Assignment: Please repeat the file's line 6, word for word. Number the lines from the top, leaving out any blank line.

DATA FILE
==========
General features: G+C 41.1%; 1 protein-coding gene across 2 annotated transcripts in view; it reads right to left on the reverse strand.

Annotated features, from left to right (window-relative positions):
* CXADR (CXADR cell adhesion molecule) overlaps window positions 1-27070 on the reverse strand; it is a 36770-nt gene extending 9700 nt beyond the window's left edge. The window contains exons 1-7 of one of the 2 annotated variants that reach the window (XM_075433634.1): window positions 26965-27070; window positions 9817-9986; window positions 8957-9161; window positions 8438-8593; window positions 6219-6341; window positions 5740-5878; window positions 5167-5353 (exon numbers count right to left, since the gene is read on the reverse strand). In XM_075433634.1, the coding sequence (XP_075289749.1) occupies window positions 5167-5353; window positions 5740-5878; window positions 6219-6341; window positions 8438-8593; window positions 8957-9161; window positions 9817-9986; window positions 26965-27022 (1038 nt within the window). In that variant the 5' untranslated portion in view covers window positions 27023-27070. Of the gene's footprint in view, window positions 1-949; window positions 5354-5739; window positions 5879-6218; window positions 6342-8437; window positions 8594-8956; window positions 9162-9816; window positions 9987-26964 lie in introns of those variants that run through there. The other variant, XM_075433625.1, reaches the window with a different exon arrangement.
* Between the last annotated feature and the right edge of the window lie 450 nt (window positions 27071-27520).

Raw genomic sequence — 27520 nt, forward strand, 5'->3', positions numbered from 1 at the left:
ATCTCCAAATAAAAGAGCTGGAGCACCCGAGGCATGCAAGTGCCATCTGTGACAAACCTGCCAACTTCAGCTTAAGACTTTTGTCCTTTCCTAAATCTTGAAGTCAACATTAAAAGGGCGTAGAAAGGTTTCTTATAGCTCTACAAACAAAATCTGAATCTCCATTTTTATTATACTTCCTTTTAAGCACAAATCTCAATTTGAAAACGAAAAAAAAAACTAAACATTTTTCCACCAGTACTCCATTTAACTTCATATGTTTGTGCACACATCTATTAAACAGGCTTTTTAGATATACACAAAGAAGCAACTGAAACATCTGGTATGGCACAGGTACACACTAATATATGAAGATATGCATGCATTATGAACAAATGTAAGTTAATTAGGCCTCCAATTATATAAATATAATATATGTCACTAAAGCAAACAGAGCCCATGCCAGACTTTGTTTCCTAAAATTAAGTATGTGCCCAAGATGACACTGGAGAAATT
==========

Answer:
ATCTCCAAATAAAAGAGCTGGAGCACCCGAGGCATGCAAGTGCCATCTGTGACAAACCTGCCAACTTCAGCTTAAGACTTTTGTCCTTTCCTAAATCTTGAAGTCAACATTAAAAGGGCGTAGAAAGGTTTCTTATAGCTCTACAAACAAAATCTGAATCTCCATTTTTATTATACTTCCTTTTAAGCACAAATCTCAATTTGAAAACGAAAAAAAAAACTAAACATTTTTCCACCAGTACTCCATTTAACTTCATATGTTTGTGCACACATCTATTAAACAGGCTTTTTAGATATACACAAAGAAGCAACTGAAACATCTGGTATGGCACAGGTACACACTAATATATGAAGATATGCATGCATTATGAACAAATGTAAGTTAATTAGGCCTCCAATTATATAAATATAATATATGTCACTAAAGCAAACAGAGCCCATGCCAGACTTTGTTTCCTAAAATTAAGTATGTGCCCAAGATGACACTGGAGAAATT